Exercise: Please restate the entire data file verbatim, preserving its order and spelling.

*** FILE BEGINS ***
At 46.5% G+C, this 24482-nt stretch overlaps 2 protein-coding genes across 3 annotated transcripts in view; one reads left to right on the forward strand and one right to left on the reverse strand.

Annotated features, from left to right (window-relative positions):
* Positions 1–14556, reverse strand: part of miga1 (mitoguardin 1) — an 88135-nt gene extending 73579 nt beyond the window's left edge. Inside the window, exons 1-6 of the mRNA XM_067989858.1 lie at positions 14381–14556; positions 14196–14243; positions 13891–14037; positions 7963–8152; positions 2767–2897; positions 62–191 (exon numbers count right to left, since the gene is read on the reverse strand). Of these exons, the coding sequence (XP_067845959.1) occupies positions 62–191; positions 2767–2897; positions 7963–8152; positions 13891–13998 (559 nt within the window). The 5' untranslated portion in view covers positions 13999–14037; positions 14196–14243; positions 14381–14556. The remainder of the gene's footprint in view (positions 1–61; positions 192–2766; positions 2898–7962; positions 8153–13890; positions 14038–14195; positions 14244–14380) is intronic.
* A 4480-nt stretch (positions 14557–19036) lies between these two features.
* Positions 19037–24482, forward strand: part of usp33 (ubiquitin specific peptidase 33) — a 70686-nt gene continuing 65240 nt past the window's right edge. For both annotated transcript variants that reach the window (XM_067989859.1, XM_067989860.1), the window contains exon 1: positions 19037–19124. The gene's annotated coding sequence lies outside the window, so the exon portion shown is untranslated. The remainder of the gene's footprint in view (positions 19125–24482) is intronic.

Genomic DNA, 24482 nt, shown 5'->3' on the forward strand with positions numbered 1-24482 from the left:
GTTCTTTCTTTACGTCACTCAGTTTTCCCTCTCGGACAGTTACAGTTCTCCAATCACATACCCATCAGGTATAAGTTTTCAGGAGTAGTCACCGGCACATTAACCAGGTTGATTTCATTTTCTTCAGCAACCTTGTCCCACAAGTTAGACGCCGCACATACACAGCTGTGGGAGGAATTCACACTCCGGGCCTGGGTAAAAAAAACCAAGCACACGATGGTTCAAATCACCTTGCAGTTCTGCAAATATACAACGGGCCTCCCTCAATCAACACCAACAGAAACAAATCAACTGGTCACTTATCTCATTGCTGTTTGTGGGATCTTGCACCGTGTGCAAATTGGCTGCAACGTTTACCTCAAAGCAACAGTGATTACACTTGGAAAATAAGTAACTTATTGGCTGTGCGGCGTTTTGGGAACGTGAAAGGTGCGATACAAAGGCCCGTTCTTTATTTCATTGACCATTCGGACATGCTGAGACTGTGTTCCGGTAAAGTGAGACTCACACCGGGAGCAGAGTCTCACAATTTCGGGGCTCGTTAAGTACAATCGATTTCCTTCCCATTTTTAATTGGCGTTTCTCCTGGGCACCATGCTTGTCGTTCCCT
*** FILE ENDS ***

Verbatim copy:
At 46.5% G+C, this 24482-nt stretch overlaps 2 protein-coding genes across 3 annotated transcripts in view; one reads left to right on the forward strand and one right to left on the reverse strand.

Annotated features, from left to right (window-relative positions):
* Positions 1–14556, reverse strand: part of miga1 (mitoguardin 1) — an 88135-nt gene extending 73579 nt beyond the window's left edge. Inside the window, exons 1-6 of the mRNA XM_067989858.1 lie at positions 14381–14556; positions 14196–14243; positions 13891–14037; positions 7963–8152; positions 2767–2897; positions 62–191 (exon numbers count right to left, since the gene is read on the reverse strand). Of these exons, the coding sequence (XP_067845959.1) occupies positions 62–191; positions 2767–2897; positions 7963–8152; positions 13891–13998 (559 nt within the window). The 5' untranslated portion in view covers positions 13999–14037; positions 14196–14243; positions 14381–14556. The remainder of the gene's footprint in view (positions 1–61; positions 192–2766; positions 2898–7962; positions 8153–13890; positions 14038–14195; positions 14244–14380) is intronic.
* A 4480-nt stretch (positions 14557–19036) lies between these two features.
* Positions 19037–24482, forward strand: part of usp33 (ubiquitin specific peptidase 33) — a 70686-nt gene continuing 65240 nt past the window's right edge. For both annotated transcript variants that reach the window (XM_067989859.1, XM_067989860.1), the window contains exon 1: positions 19037–19124. The gene's annotated coding sequence lies outside the window, so the exon portion shown is untranslated. The remainder of the gene's footprint in view (positions 19125–24482) is intronic.

Genomic DNA, 24482 nt, shown 5'->3' on the forward strand with positions numbered 1-24482 from the left:
GTTCTTTCTTTACGTCACTCAGTTTTCCCTCTCGGACAGTTACAGTTCTCCAATCACATACCCATCAGGTATAAGTTTTCAGGAGTAGTCACCGGCACATTAACCAGGTTGATTTCATTTTCTTCAGCAACCTTGTCCCACAAGTTAGACGCCGCACATACACAGCTGTGGGAGGAATTCACACTCCGGGCCTGGGTAAAAAAAACCAAGCACACGATGGTTCAAATCACCTTGCAGTTCTGCAAATATACAACGGGCCTCCCTCAATCAACACCAACAGAAACAAATCAACTGGTCACTTATCTCATTGCTGTTTGTGGGATCTTGCACCGTGTGCAAATTGGCTGCAACGTTTACCTCAAAGCAACAGTGATTACACTTGGAAAATAAGTAACTTATTGGCTGTGCGGCGTTTTGGGAACGTGAAAGGTGCGATACAAAGGCCCGTTCTTTATTTCATTGACCATTCGGACATGCTGAGACTGTGTTCCGGTAAAGTGAGACTCACACCGGGAGCAGAGTCTCACAATTTCGGGGCTCGTTAAGTACAATCGATTTCCTTCCCATTTTTAATTGGCGTTTCTCCTGGGCACCATGCTTGTCGTTCCCT